Local Network Problem

Nils Kassube kassube at gmx.net
Wed Aug 29 07:15:00 UTC 2007

Don Henson wrote:
> Eberhard Roloff wrote:
> > Don Henson wrote:
> >> To make a long background story short...
> >>
> >> In restoring from a major system crash, I ended up with a
> >> server/workstation, a workstation, and a laptop (wifi) that should
> >> be talking to each other over Ethernet. The laptop will not respond
> >> to a ping from anybody and the other two will respond to each
> >> other's pings if I use the domain address. They will not respond if
> >> I ping the corresponding IP address. This seems backwards to me but
> >> that's the way it is. At one point, I had all three machines talking
> >> but after rebooting all three, the problem returned. I've been
> >> working on this for a couple of days and now I find myself
> >> thoroughly confused. I have no idea which files and logs might be
> >> useful. If you are interested in helping, let me know what data you
> >> need and I'll post it forthwith. I'd really appreciate a little help
> >> on this one.
> >>
> >> Don Henson
> >
> > on each one:
> >
> > ifconfig eth0
> > cat /etc/hosts
> >
> > then: Do you use a dhcp server for your machines? (For example, your
> > router could be acting as such a server)
> >
> > do you use a firewall on all your machines or on specific machines?
> >
> > What does a packet sniffer, ex. ethereal show on your laptop, when
> > you try to ping it from another machine.
> >
> > If you are working with fixed ip addresses, what happes if you
> > connect only two machines via a crossover cable , i.e. leave out your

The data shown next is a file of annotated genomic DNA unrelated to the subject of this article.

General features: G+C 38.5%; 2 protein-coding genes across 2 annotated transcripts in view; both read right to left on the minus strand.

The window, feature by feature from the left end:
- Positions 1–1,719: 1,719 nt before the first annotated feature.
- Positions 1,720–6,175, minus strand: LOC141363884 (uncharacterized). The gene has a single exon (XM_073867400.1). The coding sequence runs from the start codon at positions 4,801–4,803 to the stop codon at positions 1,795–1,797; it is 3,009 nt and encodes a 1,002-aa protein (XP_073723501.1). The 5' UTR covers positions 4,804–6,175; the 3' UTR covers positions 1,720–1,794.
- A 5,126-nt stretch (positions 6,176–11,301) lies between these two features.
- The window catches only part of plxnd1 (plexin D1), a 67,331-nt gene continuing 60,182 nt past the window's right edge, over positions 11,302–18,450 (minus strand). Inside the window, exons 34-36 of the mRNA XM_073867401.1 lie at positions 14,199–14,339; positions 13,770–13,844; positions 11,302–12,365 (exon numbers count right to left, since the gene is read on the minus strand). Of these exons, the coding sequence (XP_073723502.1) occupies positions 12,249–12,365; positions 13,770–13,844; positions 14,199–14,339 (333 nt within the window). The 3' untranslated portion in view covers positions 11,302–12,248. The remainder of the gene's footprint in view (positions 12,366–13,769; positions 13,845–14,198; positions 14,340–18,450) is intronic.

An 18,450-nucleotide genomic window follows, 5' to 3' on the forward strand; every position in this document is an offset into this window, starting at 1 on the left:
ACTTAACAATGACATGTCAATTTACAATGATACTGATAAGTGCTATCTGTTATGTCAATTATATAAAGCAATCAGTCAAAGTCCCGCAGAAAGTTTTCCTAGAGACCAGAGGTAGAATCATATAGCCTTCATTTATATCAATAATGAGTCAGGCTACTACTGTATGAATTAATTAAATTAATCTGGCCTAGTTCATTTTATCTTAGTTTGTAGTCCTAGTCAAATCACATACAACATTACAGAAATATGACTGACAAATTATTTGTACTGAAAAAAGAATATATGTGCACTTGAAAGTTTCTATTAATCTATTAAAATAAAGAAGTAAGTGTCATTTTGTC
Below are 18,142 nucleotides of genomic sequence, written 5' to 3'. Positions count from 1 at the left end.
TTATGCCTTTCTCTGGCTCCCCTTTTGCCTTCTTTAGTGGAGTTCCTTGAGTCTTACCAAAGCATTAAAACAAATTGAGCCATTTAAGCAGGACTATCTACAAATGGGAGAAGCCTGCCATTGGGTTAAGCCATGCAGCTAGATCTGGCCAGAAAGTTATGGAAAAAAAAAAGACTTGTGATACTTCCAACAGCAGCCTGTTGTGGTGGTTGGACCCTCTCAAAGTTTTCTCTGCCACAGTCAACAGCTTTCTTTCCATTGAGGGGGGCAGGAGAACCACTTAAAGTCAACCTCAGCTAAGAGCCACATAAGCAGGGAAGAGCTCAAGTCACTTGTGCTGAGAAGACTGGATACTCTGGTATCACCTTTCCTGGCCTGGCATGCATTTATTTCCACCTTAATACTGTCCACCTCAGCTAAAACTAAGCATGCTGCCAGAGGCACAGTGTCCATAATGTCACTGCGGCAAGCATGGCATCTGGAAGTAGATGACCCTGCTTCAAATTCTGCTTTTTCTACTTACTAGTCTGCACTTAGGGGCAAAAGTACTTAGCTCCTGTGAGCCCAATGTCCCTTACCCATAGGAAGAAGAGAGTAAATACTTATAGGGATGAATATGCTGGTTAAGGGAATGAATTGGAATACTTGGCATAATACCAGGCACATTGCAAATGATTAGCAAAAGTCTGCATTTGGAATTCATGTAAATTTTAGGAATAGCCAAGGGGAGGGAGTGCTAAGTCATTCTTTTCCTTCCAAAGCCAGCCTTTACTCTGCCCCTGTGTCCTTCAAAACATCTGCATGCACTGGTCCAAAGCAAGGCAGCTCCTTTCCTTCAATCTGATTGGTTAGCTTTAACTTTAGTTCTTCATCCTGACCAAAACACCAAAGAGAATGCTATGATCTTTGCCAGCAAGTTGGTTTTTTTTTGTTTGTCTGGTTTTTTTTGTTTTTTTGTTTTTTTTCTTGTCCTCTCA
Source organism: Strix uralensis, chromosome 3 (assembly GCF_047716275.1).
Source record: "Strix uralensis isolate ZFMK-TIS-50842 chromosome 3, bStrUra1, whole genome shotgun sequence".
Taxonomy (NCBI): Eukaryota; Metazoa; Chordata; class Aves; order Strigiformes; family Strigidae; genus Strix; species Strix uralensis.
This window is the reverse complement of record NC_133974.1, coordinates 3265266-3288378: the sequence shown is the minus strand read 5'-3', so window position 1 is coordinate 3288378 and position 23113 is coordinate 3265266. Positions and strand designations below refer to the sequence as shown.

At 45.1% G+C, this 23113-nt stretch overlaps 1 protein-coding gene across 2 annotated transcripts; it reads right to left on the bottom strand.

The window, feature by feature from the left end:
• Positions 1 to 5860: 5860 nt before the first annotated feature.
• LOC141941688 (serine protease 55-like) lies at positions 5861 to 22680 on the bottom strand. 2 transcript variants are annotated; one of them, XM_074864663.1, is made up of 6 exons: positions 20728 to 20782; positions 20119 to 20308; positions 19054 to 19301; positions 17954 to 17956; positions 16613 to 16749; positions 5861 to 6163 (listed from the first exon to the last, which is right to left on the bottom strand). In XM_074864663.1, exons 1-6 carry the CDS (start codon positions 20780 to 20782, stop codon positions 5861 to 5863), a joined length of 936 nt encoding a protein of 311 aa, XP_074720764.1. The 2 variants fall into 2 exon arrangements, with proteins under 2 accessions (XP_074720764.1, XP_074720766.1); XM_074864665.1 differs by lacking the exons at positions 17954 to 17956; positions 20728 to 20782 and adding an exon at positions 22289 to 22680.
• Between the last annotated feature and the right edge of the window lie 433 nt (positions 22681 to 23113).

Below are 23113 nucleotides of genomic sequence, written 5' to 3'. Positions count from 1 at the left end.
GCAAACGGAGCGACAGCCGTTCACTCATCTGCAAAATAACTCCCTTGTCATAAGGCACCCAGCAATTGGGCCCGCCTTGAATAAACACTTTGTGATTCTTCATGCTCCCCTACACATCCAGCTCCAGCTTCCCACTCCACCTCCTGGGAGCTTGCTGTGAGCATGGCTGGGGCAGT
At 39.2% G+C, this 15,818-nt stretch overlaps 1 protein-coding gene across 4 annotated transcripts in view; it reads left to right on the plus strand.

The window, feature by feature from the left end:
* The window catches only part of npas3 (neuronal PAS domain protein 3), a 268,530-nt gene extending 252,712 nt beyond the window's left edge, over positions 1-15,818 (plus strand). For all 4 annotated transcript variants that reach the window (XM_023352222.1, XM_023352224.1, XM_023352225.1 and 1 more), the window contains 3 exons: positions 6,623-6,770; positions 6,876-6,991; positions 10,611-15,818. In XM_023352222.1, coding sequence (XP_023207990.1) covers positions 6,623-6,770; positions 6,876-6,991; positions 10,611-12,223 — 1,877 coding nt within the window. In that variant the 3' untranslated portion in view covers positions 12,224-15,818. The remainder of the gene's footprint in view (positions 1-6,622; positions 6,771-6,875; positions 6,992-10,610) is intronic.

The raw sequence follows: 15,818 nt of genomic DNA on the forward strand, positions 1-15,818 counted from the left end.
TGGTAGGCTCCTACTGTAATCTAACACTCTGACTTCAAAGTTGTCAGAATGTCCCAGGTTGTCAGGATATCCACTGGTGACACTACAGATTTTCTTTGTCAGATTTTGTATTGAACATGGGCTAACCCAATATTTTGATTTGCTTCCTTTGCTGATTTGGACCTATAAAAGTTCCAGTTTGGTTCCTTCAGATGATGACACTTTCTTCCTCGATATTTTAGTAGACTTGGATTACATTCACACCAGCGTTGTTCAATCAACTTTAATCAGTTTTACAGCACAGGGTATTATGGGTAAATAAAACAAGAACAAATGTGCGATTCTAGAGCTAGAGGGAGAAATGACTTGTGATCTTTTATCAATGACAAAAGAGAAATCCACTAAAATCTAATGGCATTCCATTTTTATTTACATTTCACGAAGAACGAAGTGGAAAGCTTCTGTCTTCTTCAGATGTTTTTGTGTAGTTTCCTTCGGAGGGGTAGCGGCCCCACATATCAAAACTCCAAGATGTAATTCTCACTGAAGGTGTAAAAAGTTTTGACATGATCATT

> > swith and anthing else in between.
> >
> > kind regards
> > Eberhard
> Per your request...
> For Earth-svr
> dhenson at Earth-svr:~$ ifconfig
> eth0      Link encap:Ethernet  HWaddr 00:07:E9:9C:26:0B
>           inet addr:  Bcast: 
> dhenson at Earth-svr:~$ cat /etc/hosts
> #     localhost

Please uncomment this entry, although it seems to be unrelated to your 

>    Earth-svr.site  Earth-svr       localhost

Localhost should be not the address of an external interface. It 
may work, but I think it is quite unusual.

>    Venus-ws.site   Venus-ws
>    Mars-laptop.site        Mars-laptop
> For Venus-ws
> jhenson at Venus-desktop:~$ ifconfig
> eth0      Link encap:Ethernet  HWaddr 00:15:F2:5B:9B:10
>           inet addr:  Bcast: 
> jhenson at Venus-desktop:~$ cat /etc/hosts
>       localhost
>    Earth-svr.site          Earth-svr
>    Venus-ws.site           Venus-ws
>    Mars-laptop.site        Mars-laptop
> For Mars-laptop
> dhenson at Mars-laptop:~$ ifconfig
> eth0      Link encap:Ethernet  HWaddr 00:19:B9:76:09:3C
>           inet addr:  Bcast: 
> wlan0     Link encap:Ethernet  HWaddr 00:19:7E:62:59:16
>           inet addr:  Bcast: 

Don't use two interfaces with the same IP address. That can't work. Please 
note: An IP address defines an interface, not a machine. Probably this is 
the reason why your laptop can't talk to anybody.

> dhenson at Mars-laptop:~$ cat /etc/hosts
> localhost
> Earth-svr.site Earth-svr
> Venus-ws.site Venus-ws
> Mars-laptop.site Mars-laptop.site
> The original install used DHCP but I am tryng to switch to static.
> My Linksys router/switch has a firewall. I use that and my machines
> have their firewalls turned off.

I don't see an entry for your router in any of your /etc/hosts files. You 
should add a line router.site router

to each of the files (I assume it has the address Otherwise 
you can't talk to the internet.

What is the output of the route command on your machines? It should look 
like this:

Kernel IP routing table
Destination  Gateway     Genmask         Flags Metric Ref    Use Iface  *    U     0      0        0 eth0
default      router.site         UG    0      0        0 eth0

The first line defines the local network, so you can talk to the other 
local machines. These machines can be reached directly without a gateway. 
The second line defines the rest of the world. To reach any non-local 
machine the data should be sent to the gateway router.site.

BTW: Why don't you want to use DHCP? It can make life so much easier. If 
you just don't want to use the built-in DHCP server of the router you 
could install a DHCP server e.g. on your Earth-svr machine.


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